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Artists and friends who changed the course of art history

Paul Klee's "Vor den Toren von Kairuan", 1914.

(Museum Morandi Bologna)

A new exhibition in Berne highlights a turning point in the history of modern art, when colour became of primary importance. Entitled "The Harmony of Colour" it focuses on a group of artists who pioneered the new approach.

The exhibition, at Berne's Kunstmuseum (Museum of Fine Arts), is subtitled "Paul Klee, August Macke and their painter friends". Klee, who was born near Berne in 1879, met the German-born Macke shortly before the First World War.

They became part of a circle of friends which included Wassily Kandinsky, Franz Marc, Alexej Jawlensky and Louis Moilliet - all of whom became highly influential artists, and whose paintings are also being exhibited at the Kunstmuseum.

The exhibition centres on the relationship between Klee and Macke, and particularly on a voyage of artistic discovery they made during a short holiday with Moilliet in Tunisia in 1914.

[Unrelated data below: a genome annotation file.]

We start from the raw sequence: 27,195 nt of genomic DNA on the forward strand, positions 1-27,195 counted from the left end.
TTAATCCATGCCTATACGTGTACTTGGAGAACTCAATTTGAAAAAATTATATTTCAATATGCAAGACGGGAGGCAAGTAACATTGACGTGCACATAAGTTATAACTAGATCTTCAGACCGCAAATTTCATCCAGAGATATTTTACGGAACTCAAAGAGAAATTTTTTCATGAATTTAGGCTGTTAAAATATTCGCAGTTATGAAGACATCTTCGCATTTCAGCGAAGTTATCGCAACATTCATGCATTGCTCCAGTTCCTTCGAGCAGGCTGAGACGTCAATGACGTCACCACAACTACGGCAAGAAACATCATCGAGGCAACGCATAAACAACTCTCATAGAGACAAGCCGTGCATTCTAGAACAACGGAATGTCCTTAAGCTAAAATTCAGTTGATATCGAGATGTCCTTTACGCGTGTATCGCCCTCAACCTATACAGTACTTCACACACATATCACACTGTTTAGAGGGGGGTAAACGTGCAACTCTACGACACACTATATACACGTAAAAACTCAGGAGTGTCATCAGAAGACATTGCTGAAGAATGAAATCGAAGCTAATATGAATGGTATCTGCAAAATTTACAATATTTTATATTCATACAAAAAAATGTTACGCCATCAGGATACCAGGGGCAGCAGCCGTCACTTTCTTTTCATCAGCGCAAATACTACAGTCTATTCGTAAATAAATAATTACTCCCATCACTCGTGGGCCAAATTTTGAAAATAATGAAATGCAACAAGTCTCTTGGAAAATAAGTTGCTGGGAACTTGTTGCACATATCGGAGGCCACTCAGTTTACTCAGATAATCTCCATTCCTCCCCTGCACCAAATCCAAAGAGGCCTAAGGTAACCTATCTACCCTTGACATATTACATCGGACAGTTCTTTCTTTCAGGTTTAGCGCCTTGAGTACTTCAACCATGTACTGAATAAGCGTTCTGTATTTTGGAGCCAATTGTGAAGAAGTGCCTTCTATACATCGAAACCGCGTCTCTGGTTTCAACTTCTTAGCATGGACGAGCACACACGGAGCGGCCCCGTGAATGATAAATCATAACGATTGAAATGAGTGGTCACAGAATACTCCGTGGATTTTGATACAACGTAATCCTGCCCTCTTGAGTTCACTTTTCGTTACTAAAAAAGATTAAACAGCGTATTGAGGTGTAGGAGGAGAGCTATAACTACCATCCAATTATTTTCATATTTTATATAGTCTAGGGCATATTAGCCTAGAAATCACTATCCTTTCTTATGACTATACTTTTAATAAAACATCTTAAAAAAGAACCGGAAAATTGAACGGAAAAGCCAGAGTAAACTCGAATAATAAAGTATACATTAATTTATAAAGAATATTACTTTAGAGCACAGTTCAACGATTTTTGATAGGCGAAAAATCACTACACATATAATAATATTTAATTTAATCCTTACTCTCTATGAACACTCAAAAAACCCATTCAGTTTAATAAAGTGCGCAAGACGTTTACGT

"Before the trip," says Anita Geiser of the Kunstmuseum, "Klee had regarded himself as simply a draftsman. In Tunisia he became intoxicated with the wealth of colour and the intensity of light, and found what he had been looking for. He said 'Colour and I are one', and later wrote in his diary 'Colour has caught me...I am a painter.' It was a turning point in his career."

Macke had already worked intensively with colour, as can be seen in his work exhibited in Berne, and must have been an ideal travelling companion for Klee in Tunisia.

The exhibition shows the highpoint of Macke's brief career. It came to a tragic end less than six months after the Tunisian holiday, when he was killed in action - aged 27 - only weeks after the outbreak of war.

by Richard Dawson

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